Cerebrovascular Adverse Events (CAE)

Risperidone tablets are not recommended for the treatment of behavioural symptoms of dementia because of an increased risk of cerebrovascular adverse events (including cerebrovascular accidents and transient ischaemic attacks). Treatment of acute psychoses in patients with a history of dementia should be limited to short term only and should be under specialist advice.

Data from randomised clinical trials conducted in elderly >65 years) patients with dementia indicate that there is an approximately 3-fold increased risk of cerebrovascular adverse events (including cerebrovascular accidents and transient ischaemic attacks) with risperidone, compared with placebo. Cerebrovascular adverse events occurred in 3.3% (33/989) of patients treated with risperidone and 1.2% (8/693) of patients treated with placebo. The Odds Ratio (95% exact confidence interval) was 2.96 (1.33, 7.45).

Physicians should consider carefully the risk of cerebrovascular adverse events with Risperidone tablets (given the observations in elderly patients with dementia detailed above) before treating any patient with a previous history of CVA/TIA. Consideration should also be given to other risk factors for cerebrovascular disease including hypertension, diabetes, current smoking, atrial fibrillation, etc.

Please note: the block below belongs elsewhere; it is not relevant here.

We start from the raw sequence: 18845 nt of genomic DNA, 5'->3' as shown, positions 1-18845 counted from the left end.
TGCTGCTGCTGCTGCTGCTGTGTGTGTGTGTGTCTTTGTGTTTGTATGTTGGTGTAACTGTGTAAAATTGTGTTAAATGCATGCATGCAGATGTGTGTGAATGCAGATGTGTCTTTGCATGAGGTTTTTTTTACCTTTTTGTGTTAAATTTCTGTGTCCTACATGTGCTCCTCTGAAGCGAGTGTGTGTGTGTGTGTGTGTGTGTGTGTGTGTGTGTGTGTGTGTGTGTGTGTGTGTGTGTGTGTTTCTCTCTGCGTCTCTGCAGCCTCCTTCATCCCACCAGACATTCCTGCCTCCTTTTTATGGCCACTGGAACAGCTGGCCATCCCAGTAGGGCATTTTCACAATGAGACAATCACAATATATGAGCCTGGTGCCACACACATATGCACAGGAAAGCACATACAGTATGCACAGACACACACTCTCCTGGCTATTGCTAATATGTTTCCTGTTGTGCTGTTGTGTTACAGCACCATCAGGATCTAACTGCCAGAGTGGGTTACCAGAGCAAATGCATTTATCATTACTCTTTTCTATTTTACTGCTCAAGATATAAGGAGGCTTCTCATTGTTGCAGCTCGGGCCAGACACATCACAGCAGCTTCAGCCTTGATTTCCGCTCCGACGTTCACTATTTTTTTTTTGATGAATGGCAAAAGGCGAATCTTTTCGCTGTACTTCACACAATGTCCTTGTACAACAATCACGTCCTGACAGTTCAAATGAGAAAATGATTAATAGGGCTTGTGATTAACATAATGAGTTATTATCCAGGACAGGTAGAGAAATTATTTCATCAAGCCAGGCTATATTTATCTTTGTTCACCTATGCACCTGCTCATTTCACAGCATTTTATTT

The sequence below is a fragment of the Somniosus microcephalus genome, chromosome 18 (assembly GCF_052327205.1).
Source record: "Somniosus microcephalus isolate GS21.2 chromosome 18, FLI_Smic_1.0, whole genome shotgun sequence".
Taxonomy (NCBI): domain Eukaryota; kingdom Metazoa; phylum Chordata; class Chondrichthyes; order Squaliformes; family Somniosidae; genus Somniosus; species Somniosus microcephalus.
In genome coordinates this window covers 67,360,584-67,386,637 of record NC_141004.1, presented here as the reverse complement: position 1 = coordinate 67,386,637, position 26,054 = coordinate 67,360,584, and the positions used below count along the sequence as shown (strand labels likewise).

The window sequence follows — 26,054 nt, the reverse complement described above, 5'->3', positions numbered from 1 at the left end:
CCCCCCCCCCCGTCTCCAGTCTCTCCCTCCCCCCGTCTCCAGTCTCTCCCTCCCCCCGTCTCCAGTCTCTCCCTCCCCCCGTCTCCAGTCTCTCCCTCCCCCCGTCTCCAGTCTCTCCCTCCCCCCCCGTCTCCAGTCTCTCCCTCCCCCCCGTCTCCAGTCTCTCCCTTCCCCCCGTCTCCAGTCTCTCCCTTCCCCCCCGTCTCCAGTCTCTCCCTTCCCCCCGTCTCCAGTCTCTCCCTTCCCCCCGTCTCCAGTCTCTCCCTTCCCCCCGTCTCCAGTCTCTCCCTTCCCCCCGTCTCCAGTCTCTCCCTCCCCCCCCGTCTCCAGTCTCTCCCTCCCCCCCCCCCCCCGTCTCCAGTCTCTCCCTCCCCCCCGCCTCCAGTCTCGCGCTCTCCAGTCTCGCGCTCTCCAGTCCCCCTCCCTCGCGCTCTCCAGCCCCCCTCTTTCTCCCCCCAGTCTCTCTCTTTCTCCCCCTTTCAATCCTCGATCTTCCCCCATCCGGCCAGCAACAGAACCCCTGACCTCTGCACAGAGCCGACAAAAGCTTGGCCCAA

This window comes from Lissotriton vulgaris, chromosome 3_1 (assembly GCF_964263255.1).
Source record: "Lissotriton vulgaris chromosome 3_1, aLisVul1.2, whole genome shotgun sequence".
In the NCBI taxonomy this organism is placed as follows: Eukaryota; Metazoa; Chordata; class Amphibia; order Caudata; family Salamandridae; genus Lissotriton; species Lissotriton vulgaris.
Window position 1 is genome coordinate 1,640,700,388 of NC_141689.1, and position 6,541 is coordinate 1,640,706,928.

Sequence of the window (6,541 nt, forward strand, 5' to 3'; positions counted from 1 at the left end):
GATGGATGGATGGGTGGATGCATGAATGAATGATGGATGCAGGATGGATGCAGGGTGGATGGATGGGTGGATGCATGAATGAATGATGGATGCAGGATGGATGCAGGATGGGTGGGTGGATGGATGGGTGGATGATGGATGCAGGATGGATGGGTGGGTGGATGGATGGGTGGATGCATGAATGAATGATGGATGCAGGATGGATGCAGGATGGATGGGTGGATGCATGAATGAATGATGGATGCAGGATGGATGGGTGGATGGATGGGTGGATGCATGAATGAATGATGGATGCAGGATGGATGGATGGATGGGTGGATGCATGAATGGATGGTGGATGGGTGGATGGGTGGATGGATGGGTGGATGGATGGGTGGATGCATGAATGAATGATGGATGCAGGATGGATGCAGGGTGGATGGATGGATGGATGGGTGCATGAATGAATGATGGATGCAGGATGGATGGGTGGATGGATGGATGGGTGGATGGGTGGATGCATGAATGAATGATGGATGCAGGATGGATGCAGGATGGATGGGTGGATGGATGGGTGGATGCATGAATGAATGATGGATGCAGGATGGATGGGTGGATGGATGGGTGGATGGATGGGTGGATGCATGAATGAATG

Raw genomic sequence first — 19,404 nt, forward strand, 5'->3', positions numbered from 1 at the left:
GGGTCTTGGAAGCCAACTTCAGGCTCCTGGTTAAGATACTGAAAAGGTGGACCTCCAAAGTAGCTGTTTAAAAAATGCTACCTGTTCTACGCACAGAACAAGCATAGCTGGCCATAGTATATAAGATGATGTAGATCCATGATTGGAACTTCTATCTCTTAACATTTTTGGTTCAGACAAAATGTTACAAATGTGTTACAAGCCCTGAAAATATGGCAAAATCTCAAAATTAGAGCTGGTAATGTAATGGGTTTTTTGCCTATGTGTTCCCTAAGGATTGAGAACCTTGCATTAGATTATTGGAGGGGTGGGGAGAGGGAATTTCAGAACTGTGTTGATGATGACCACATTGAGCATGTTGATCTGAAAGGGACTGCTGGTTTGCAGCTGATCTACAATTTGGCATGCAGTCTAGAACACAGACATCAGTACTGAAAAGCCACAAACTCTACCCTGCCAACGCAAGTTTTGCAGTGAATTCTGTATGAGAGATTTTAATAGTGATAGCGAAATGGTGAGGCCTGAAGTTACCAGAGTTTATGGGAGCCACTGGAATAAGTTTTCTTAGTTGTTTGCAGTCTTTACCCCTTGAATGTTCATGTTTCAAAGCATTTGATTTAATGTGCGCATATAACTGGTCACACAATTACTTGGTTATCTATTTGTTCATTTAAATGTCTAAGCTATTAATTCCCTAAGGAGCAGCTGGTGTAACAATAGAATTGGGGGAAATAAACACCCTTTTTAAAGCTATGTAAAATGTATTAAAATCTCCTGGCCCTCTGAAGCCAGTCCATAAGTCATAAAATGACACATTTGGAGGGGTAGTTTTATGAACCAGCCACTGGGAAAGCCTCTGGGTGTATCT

Alpha-blocking activity

Due to the alpha-blocking activity of Risperidone tablets, orthostatic hypotension can occur, especially during the initial dose-titration period. A dose reduction should be considered if hypotension occurs.

Risperidone tablets should be used with caution in patients with known cardiovascular disease including those associated with prolongation of the QT interval and the dose should be gradually titrated. In clinical trials, Risperidone was not associated with an increase in QTc intervals. As with other antipsychotics, caution is advised when prescribing with medications known to prolong the QT interval.

If further sedation is required, an additional drug (such as a benzodiazepine) should be administered rather than increasing the dose of Risperidone tablets.

Tardive Dyskinesia/Extrapyramidal Symptoms (TD/EPS)

Drugs with dopamine receptor antagonistic properties have been associated with the induction of tardive dyskinesia, characterised by rhythmical involuntary movements, predominantly of the tongue and/or face. It has been reported that the occurrence of extrapyramidal symptoms is a risk factor for the development of tardive dyskinesia. If signs and symptoms of tardive dyskinesia appear, the discontinuation of all antipsychotic drugs should be considered.

Neuroleptic Malignant Syndrome (NMS)

Neuroleptic malignant syndrome, characterised by hyperthermia, muscle rigidity, autonomic instability, altered consciousness and elevated CPK levels, has been reported to occur with neuroleptics. In this event all antipsychotic drugs including risperidone should be discontinued.

It is recommended to halve both the starting dose and the subsequent dose increments in geriatric patients and in patients with renal or liver insufficiency.

Caution should also be exercised when prescribing Risperidone tablets to patients with Parkinson's disease since, theoretically, it may cause a deterioration of the disease.